Geezer Butler: Exit Band Of Doom

December 5, 2017

On February 4, 2017, black Sabbath played its final concert at Genting Arena in the band’s hometown of Birmingham, England. It was the 81st and last show of their triumphant farewell tour, which was billed as The End. Fortunately, for those who could not attend, the event was filmed by director Dick Carruthers and was released on DVD, Blu-ray, CD, and vinyl as The End in November. Featuring perennial favorites like “War Pigs,” “Iron Man,” and “Black Sabbath,” The End also includes the Angelic Sessions, a five-song rehearsal featuring deep cuts not performed live, like “Wicked World,” “The Wizard,” “Changes,” and more. It’s an intimate look at a legendary band shaking the cobwebs off songs they hadn’t played in years, warts and all.

Geezer Butler seems content with Sabbath calling it quits. He’s appeared live with the Hollywood Vampires (with Alice Cooper, Johnny Depp, and others) at the Roxy in Los Angeles and performed at Voodoo Music + Arts Festival in New Orleans with Ozzy Osbourne, Tom Morello, and Slash. Other than such one-off appearances, he’s been laying low. After spending the better part of 50 years forging iconic bass lines like “N.I.B.,” “Hand of Doom,” and “Sweet Leaf,” he seems to be mostly enjoying life as a civilian.


L–R: Tony Iommi, Ozzy Osbourne, Geezer Butler

Were there challenges to re-learning material you hadn’t played in almost 50 years?

“Hand of Doom” was the only song we hadn’t played for some time. As I recall, we hadn’t played it since the early 1970s. The verses were straightforward, but I had to listen to the rest of it a few times to remember what I played.

You tune differently than you did on the first couple of records. Did you have to learn songs in different positions?

We didn’t have to learn the songs in different positions on the fingerboard. Instead, we have three changes of guitars, depending on which song we are playing. We tune to D, C#, and C. For instance, we play “War Pigs” tuned to D [the original recording is in E], “Under the Sun” is in C, and “Children of the Grave” is in C#.

Do you have a favorite song to play, or one that epitomizes your style?

I don’t really have a favorite, but I suppose “War Pigs” epitomizes my style. There’s quite a bit of bending the notes in that one, and some fast runs.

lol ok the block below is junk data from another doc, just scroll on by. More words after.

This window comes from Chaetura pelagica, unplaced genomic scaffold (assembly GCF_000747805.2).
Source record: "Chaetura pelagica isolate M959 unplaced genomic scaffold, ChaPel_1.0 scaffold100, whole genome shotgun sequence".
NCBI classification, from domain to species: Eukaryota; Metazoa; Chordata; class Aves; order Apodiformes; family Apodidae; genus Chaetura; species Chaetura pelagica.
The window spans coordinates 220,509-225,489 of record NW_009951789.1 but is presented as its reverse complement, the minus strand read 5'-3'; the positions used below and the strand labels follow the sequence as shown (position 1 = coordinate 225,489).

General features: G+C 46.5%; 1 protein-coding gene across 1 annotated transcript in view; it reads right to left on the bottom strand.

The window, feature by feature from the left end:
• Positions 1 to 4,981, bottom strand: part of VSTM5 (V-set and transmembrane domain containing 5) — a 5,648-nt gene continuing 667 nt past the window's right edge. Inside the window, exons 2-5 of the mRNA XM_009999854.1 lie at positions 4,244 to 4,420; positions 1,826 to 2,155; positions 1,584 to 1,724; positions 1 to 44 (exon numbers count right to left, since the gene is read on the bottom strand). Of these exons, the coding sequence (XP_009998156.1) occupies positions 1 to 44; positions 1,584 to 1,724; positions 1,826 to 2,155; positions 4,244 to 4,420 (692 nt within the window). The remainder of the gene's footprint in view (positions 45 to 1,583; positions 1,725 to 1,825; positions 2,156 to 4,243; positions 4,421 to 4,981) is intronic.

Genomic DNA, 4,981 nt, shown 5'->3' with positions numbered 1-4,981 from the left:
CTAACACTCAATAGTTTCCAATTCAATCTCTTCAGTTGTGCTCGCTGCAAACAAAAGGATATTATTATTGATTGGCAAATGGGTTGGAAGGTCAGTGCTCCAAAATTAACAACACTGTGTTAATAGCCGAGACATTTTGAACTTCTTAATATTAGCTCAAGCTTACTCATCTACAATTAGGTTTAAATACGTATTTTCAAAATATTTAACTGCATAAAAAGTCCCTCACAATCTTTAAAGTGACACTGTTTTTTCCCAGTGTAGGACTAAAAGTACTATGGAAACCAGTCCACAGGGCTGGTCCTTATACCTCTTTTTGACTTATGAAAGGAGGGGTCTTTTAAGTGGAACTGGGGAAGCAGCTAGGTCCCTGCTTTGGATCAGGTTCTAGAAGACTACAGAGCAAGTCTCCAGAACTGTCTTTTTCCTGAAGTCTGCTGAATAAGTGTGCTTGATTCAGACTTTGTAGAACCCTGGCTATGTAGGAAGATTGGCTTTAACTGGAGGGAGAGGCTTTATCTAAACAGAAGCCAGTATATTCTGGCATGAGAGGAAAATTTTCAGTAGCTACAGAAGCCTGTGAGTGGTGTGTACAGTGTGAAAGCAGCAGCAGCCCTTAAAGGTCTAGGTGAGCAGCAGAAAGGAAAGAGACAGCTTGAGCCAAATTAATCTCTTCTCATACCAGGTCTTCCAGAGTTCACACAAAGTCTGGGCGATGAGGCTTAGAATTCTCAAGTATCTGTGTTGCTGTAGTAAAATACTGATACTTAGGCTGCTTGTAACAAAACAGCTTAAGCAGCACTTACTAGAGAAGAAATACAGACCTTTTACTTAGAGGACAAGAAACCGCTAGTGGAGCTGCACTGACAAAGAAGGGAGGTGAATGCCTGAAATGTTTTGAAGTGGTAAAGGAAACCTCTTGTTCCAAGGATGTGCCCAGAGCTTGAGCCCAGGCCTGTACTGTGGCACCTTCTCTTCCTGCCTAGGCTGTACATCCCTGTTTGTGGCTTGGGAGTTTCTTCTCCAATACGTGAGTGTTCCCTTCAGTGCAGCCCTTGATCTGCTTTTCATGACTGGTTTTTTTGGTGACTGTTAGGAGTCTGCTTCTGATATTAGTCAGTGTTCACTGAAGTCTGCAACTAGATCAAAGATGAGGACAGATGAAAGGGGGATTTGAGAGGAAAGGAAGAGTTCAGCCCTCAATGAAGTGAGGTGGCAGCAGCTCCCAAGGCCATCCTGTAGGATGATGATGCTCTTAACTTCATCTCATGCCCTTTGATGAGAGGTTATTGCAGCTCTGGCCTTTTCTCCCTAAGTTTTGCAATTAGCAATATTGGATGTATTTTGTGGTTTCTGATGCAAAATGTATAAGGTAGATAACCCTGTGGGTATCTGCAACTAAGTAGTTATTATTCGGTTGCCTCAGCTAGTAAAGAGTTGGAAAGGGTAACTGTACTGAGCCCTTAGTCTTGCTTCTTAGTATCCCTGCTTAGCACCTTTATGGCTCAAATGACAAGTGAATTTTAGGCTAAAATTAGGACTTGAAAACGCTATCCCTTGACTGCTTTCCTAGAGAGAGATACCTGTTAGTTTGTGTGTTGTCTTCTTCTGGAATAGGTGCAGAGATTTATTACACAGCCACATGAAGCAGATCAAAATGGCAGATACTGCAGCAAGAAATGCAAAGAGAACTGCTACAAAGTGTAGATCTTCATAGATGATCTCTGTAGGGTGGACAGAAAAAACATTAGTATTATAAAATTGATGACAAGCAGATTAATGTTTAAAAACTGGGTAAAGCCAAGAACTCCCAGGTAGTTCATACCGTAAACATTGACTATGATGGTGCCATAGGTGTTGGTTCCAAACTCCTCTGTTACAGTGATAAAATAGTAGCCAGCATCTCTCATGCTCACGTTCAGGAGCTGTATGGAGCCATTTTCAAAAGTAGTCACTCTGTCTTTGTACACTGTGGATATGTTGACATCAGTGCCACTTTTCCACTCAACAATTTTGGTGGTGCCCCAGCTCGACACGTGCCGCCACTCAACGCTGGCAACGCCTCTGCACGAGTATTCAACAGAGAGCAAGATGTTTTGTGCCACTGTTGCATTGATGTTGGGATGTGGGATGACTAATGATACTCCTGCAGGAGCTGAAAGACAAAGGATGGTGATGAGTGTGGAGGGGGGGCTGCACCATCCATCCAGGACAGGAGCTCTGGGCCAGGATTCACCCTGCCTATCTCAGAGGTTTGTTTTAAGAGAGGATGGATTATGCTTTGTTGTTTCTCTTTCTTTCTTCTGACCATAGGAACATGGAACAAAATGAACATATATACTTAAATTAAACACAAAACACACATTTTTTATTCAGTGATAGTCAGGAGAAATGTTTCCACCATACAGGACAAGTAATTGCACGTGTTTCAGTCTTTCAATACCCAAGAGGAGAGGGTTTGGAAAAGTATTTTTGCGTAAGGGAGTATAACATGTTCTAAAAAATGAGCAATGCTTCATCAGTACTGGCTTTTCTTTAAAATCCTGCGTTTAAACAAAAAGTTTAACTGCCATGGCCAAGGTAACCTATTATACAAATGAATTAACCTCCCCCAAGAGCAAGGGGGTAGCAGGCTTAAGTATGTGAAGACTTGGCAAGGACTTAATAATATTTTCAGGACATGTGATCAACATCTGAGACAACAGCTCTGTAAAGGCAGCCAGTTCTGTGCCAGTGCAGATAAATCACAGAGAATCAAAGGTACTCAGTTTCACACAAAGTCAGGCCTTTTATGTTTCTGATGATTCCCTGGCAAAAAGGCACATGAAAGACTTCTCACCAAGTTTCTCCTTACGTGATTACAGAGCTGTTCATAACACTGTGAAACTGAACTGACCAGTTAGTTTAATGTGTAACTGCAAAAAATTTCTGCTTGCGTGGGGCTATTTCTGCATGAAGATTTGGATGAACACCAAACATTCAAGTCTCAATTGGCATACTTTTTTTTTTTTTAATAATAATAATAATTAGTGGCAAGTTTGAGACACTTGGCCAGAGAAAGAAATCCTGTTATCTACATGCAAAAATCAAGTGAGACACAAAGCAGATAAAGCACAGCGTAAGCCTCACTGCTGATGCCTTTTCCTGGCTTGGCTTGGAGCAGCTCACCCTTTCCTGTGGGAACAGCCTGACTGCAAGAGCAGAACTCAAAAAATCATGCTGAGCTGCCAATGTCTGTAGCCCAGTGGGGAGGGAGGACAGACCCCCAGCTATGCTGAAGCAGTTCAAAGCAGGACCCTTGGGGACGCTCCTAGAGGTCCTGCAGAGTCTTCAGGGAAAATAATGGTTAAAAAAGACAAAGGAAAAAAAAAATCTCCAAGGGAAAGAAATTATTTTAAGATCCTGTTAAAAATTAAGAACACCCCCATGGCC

The solo section of “War Pigs” is an epic jam between you and Tony Iommi. Did you improvise each time you played that?

It was usually consistent. I can’t stray too far from what I usually play on that one, otherwise it could end up in one big mess.

Did you improvise the bass solo that starts “N.I.B.”?

I used to improvise it every night, but it was hit-or-miss, so I decided to keep it fairly consistent and just improvise the end. I still got nervous when it came to the bass solo, so it helped to keep it consistent.

Live drummer Tommy Clufetos has a different feel than Bill Ward. Did that affect choices you might make regarding your bass lines?

No, it didn’t affect my approach whatsoever. I played the songs as true as possible to the recorded versions.

Live, Adam Wakeman played keyboards and rhythm guitar. Did that influence your approach on any of the tunes?

I didn’t change my bass lines at all. In fact, I didn’t have the keyboards or rhythm guitar in my monitors, so they had no influence on what I was playing. Adam’s main purpose was for Tony to concentrate on his solos, so he didn’t have to choose between that and playing rhythm.

Do you practice at home when you are not on tour, or in preparation for a tour of this magnitude?

I used to practice every day, but since the tour ended, I haven’t been practicing as much as I should. I recently moved house, and I’m in the process of setting up my home studio, so that has taken up much of my time. But I do like to experiment with different sounds when I play on my own. Regarding prep for The End tour, most of it was spent re-learning “Hand of Doom” and refreshing the set list.

You started using Ashdown amps on this tour. What is it about the Ashdown that you like?

I switched to Ashdown because they were really into working with me on building an amp that reflects my sound. They came to rehearsals for the 13 tour and brought a few amps for me to try. They built an amp with a nice adjustable overdrive, which is what I was looking for.

There was a rumor a while back that Black Sabbath intended to follow up 13 with a blues-oriented record.

We talked about it, but that was before we decided to do The End tour. I thought time-wise it was more important to do a farewell tour, rather than spend time trying to follow up 13, especially as that album had taken three years to write and record, and we’re not getting any younger [laughs].

Is there any chance we will see one-off Sabbath gigs and/or recordings?

I wouldn’t say never, but it’s highly doubtful. I’m quite happy to leave things as they are.

What are your plans now that Sabbath is over?

I have no immediate plans. I’ve really enjoyed spending time at home and doing lots of tourist-type traveling. I’m in the process of sorting out my studio and listening through the 100 or so ideas I have written. If I put together an album’s worth of songs, I’ll look at releasing it sometime.

INFO

LISTEN

Black Sabbath, The End [2017, Eagle Rock Entertainment]

EQUIP

Basses (all Lakland) Geezer Butler Signature (P pickups), Geezer Butler Signature (w/EMG PJ pickups), USA Series 44-51M (“Birthday”), USA Series 44-64 (“Goldie”), USA Series 44-64 (“Old #1”), USA Series 44-51M (“Astor Villa”), Custom/Prototype USA “EBOstyle”
Rig Ashdown ABMRPM-GZR Custom Bass Preamplifier, Ashdown ABM APM EVO II power amplifier, custom-built Ampeg 4x12 and 2x15 w/Electro-Voice speakers
Strings DR Strings K3 Black Beauties (.050–.110)
Strap Heavy Leather NYC Geezer Butler Signature Strap
Effects, etc. Dunlop GZR95 Geezer Butler Cry Baby Wah, Wireless Shure ULX-D

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